Tuesday, August 29, 2006

So, Do You Like My Chicken?

Yet another person has given me a certain ‘look’ when I told them about my situation. We were standing in the middle of a shopping mall in one of East London's towns.

“So, you’re working?” asked A.
“He he…no. Staying at home,” I replied. “Taking care of my kids.”

(A pause - as A pretended to look around for a while and then ended up looking at my shoes)

“Why?” asked A with a familiar ‘look’ on her face. Disapproving. Unimpressed. Curious.
“ I just want to take care of them. Plus, I don’t want to go to work!” I said, trying to sound cheerful – face to face with that look she gave me, it was a wonder I could do anything else but sweat.
“OK…” she answered, her tone unsatisfied, as if my answer was the most ridiculous thing that she has ever heard in her whole life.

And that probably wont be the last time I get these looks from my fellow Malaysians. It seems that when you have a degree, especially a degree from here (the UK) and you’re not taking advantage of it by working – you’re an oddity. You’re downright weird. You’re absolutely bonkers!

Funny how throughout my life, I’ve always felt pressured to prove myself. No matter what happens, I must get number 1 in class because I’M CLEVERER than everyone else. No matter what, I am going to do better than that person because hey, even though her dad drives a BMW and she's got the latest SWATCH (it was quite a craze when I was at school aeons ago), I am better because I’M CLEVERER. What? She did that?! OK, now I’m going to do better than that because I’M CLEVERER than her, surely? And then at work it was always, What? She got that project? Hey, I’m more competent than she is so I think I’m going to ask for something even better than that. What? She’s got that post??
And it goes on and on and on…

But that’s not the case anymore. At least not in matters of intelligence or career. After all, I'm just a housewife now - I simply don’t feel the need to prove myself to anyone anymore.

Or so I thought.

I didn’t even realise that the ‘urge to prove myself’ has really been deeply ingrained in me and has really 'passed the point of no return' until during my son’s birthday party a few months ago. We decided to cook nasi ayam as the main dish, spaghetti marinara as an alternative, tiramisu and jelly and of course the birthday cake. This is more than an armful for me alone, so I had to ‘delegate’ a few simple chores to my dear husband, who readily agreed to help, provided I tell him exactly what to do. And by 'exactly', I mean EXACTLY.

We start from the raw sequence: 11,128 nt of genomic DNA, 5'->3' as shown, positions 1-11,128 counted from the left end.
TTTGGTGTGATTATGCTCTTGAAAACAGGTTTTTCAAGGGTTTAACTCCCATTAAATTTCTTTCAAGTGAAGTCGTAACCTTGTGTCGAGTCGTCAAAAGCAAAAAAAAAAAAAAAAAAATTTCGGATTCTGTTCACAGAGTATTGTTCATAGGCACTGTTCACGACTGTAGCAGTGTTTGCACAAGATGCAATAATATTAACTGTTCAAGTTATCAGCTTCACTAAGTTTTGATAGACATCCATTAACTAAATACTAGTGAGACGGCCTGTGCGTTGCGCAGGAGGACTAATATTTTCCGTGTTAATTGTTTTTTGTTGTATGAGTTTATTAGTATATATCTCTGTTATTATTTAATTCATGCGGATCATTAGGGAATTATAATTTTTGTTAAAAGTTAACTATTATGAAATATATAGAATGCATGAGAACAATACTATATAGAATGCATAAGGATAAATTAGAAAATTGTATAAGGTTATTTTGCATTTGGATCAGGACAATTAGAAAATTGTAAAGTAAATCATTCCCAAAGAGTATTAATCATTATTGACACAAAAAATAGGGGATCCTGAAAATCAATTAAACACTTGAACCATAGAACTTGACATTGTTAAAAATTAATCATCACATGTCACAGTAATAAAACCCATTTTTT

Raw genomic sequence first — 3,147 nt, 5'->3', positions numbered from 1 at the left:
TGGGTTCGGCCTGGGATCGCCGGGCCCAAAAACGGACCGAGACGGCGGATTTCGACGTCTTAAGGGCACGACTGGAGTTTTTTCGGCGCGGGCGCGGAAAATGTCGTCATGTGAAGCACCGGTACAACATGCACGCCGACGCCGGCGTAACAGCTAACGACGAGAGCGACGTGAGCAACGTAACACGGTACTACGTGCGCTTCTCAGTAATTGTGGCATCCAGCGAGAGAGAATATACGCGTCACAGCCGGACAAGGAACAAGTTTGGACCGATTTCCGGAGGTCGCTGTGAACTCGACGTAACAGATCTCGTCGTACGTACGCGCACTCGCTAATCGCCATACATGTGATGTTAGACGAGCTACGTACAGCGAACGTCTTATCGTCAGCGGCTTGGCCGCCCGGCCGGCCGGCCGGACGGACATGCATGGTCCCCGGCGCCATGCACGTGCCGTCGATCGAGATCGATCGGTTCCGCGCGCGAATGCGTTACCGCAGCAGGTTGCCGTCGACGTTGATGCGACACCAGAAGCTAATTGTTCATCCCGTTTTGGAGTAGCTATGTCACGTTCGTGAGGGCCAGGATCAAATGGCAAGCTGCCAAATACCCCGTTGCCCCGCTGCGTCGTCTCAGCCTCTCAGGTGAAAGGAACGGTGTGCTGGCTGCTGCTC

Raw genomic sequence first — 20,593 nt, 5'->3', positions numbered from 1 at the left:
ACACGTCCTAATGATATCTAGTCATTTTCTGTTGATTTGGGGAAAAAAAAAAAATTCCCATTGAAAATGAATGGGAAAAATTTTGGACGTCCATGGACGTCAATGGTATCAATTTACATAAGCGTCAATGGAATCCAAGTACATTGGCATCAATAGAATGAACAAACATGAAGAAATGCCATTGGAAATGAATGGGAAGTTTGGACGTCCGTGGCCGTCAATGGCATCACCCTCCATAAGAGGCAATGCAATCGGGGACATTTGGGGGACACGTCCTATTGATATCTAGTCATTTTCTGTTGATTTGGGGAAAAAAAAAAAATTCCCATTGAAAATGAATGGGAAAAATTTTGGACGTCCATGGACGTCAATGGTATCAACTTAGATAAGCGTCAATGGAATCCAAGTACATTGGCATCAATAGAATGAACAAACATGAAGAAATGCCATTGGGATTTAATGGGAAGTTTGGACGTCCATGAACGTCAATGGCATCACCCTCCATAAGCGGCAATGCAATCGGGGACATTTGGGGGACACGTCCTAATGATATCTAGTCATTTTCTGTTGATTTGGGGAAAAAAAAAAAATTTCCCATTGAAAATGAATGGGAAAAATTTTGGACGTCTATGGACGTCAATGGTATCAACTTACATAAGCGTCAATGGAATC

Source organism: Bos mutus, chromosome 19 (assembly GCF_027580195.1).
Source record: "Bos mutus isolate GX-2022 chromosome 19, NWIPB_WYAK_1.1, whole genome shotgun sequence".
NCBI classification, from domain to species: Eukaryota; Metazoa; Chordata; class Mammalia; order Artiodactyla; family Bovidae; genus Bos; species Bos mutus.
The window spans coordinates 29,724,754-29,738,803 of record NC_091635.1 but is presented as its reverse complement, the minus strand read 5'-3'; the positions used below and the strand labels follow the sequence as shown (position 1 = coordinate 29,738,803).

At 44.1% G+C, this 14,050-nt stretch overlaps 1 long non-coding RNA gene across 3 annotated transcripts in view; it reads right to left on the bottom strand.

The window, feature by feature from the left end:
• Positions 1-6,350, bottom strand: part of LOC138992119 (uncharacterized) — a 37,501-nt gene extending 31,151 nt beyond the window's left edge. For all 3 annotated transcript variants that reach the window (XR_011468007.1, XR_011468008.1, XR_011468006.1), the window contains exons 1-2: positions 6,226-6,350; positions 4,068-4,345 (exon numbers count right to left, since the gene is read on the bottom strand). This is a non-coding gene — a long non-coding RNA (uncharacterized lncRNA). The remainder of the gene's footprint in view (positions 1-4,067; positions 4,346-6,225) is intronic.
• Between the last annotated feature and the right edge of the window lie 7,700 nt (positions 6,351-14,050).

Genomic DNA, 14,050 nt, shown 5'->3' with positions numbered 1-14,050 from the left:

It was the chicken. He was supposed to marinate the chicken. And a host of other minial things that I could have done myself except that there was the cake that needed to be frosted, and the decorations, and the tiramisu, and the cleaning..and the list goes on. So the deal was: I take care of the major stuff and instruct him on the minor stuff. The ingredients and measurements of the marinade were clearly written on my little recipe book and he did not have any problems to follow that. Only he had to spoil it all by rubbing the chicken with the marinade by tumbling the chicken so roughly that the cooked chicken skin came off and accumulated at the bottom of the large bowl. So that when I finally got on to fry the chicken pieces in the morning, I found all the skin at the bottom – the chicken skin which I have purposely left on so that the chicken wont easily dry and harden when it was time for me to fry them. It would have turned nice and dark and crispy and the chicken flesh would still be soft and juicy.

You’d think it was a trivial matter and of no real importance at all but I was horrified! Horrified enough to yak and yak and yak until my husband - already defensive and proclaiming that he didn’t get any ‘instructions’ from me to be 'gentle with the chicken' and so he did as he liked!
And who was the person who didn’t give exact instructions to do the chicken?
But isn’t that common sense? – the chicken skin was left on exactly for THAT – for it to be ON the chicken! Well, how would I know that? - lost his patience and we started a war of the beaks.

That’s right, to quarrel in the morning of that party, just a few hours before our guests were supposed to arrive, when there were still so much to be done and readied. Of course, our hands were busy doing this and that but we were quarrelling nonetheless - that was, until both of us slipped into the ‘silent mode’ – which was always the way for us after a heated discussion or a quarrel. Time to make each other suffer by simply ignoring each other. At least it was, until he murmured, “ Orang nak party ni nak happy- happy – dia nak gaduh-gaduh pulak!” (We’re having this party to have fun – but you’re spoiling it with this quarrel.)

Obviously, that made me feel guilty and so we made up – I hugged him and said sorry, you’re right, let’s not quarrel BUT..

But what?

But you must tell all our guests that YOU are responsible for the 'hard' chicken. Fine, he said, that wouldn’t be a problem. And we laughed. I laughed happily with some relief. He laughed sarcastically, also with some relief.